Terrorism Finance, Business Associations, and the "Incorporation Transparency Act"


Each year, two million corporations and limited liability companies are established in the United States. The process by which these entities are created has traditionally been governed under state law. The Senate is considering a bill introduced by Senator Levin requiring that states maintain an accurate and updated list of all beneficial owners of corporations and limited liability companies created in the state and make that list available to law enforcement and others by subpoena. In many states, these lists will become part of the states’ public records similar to other business entities’ formation documents.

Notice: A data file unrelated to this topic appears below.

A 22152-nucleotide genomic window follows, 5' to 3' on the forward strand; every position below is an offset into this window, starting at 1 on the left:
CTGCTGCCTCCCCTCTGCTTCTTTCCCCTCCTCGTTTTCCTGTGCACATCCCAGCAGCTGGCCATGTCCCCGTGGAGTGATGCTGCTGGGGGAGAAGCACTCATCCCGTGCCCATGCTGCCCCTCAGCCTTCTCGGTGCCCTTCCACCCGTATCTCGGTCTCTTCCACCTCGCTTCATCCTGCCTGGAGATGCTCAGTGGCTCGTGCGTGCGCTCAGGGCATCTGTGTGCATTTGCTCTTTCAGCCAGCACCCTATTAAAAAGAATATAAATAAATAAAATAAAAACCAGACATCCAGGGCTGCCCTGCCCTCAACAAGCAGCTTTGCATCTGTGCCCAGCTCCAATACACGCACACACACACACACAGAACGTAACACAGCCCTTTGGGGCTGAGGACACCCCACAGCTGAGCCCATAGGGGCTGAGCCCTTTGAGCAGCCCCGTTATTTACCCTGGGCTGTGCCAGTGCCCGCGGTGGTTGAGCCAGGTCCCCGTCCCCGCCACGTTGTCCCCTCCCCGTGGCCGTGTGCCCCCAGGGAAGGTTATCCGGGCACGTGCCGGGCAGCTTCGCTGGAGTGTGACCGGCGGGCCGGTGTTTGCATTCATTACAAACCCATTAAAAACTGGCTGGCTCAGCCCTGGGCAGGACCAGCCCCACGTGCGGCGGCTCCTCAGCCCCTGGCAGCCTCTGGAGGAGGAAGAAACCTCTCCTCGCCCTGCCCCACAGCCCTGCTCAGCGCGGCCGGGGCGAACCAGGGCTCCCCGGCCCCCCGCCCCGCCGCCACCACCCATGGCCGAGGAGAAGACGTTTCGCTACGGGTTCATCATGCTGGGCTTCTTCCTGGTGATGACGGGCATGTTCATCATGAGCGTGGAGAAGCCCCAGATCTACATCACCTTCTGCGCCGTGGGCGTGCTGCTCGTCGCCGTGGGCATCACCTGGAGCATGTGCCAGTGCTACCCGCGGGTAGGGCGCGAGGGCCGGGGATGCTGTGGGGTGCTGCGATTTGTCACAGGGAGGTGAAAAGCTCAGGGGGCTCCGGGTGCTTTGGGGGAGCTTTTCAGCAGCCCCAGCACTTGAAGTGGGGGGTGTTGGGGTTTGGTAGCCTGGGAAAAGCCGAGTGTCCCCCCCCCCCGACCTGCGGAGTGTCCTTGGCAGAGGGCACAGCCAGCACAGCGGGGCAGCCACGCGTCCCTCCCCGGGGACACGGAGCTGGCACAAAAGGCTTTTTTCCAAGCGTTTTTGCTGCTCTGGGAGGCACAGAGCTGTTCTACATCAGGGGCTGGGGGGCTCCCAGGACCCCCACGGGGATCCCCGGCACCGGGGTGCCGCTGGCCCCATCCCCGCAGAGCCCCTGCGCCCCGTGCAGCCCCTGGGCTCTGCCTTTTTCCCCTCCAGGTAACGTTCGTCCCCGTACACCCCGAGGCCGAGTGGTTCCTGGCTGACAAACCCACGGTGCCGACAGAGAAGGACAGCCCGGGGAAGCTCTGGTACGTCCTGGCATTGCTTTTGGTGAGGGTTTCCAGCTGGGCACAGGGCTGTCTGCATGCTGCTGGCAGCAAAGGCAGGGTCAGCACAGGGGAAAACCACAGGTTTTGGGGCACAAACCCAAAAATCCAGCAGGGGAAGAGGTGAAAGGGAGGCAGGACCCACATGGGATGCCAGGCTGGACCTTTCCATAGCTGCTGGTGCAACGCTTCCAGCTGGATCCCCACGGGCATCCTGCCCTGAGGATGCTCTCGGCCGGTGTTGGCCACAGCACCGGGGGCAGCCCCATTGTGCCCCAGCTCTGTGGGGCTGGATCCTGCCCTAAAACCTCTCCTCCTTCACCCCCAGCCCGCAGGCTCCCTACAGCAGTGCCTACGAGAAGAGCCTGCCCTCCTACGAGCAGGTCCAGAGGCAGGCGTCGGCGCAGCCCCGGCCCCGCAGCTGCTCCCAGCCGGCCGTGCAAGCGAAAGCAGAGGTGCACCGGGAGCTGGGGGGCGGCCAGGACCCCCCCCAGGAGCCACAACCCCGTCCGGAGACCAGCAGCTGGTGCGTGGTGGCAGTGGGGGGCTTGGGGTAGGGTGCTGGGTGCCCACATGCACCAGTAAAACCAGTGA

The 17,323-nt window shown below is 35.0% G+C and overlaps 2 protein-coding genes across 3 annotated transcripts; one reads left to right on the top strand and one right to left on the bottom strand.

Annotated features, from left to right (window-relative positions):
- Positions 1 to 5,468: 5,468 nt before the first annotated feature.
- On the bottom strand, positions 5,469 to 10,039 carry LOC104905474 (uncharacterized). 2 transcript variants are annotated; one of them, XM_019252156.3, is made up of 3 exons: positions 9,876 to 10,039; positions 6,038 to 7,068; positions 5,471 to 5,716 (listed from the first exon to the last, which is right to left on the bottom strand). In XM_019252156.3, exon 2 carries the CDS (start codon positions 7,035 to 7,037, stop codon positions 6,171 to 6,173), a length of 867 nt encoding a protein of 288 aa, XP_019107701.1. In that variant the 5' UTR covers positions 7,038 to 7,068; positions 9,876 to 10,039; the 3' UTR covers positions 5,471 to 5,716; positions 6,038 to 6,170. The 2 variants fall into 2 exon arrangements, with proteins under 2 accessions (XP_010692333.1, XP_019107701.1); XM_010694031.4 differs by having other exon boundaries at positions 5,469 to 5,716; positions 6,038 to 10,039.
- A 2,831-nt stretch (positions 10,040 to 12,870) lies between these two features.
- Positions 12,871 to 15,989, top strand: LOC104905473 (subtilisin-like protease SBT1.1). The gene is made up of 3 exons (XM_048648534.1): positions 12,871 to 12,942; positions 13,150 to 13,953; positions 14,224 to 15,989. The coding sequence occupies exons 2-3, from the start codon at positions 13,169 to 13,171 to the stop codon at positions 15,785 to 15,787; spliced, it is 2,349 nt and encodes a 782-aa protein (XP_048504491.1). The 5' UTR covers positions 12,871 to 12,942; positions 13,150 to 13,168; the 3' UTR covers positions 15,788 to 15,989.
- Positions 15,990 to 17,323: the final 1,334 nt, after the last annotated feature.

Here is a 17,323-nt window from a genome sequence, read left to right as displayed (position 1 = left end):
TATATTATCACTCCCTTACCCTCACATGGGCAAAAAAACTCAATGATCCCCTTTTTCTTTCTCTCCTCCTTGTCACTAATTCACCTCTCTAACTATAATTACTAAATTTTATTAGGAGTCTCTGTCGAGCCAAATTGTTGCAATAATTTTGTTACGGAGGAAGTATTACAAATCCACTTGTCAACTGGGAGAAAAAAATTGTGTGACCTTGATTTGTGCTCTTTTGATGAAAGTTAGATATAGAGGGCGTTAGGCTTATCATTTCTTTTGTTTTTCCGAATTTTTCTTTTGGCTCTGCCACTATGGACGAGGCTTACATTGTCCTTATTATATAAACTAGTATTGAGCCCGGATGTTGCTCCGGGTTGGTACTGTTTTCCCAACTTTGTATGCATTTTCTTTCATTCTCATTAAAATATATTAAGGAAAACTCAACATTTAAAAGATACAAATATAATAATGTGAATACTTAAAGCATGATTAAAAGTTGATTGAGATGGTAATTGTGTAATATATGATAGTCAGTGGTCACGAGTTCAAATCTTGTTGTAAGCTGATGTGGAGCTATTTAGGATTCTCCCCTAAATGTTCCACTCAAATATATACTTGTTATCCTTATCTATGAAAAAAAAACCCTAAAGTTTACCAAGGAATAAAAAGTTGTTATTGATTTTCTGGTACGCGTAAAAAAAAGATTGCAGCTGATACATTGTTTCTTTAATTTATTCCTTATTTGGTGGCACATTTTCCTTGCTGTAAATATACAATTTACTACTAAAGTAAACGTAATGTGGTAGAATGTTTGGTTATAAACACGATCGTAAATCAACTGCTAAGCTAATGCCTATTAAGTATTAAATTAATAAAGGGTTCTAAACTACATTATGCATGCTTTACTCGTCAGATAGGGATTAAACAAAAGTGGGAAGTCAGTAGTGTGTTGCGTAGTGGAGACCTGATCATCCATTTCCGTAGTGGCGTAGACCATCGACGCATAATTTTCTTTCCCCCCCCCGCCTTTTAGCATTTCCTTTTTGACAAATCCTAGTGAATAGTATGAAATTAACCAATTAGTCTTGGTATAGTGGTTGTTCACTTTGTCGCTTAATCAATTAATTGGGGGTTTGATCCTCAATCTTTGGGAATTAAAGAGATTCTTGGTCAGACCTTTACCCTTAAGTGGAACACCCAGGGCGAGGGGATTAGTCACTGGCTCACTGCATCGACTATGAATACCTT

Business entities are created when formation documents are filed with a particular state. States require that business entities maintain updated contact information of an agent for service of process to facilitate litigation against a business entity, but, owing to the complexities of business ownership, states do not currently undertake the task of keeping an up-to-date list of all current owners of all business entities organized under their laws.

In support of the Levin Bill, its proponents cite a handful of cases investigated by federal agencies that were later dropped because of difficulty determining beneficial ownership in the investigated entities as evidence for why the bill is vital to stopping terrorism financing.  This article offers a unique analysis of the pattern of terrorism financing to reveal that the use of business entities would not be useful to financiers of terrorism.  A proper analysis of the effects, costs, and potential constitutional challenges facing the Bill reveals it as little more than an empty gesture meant to generate the appearance of action.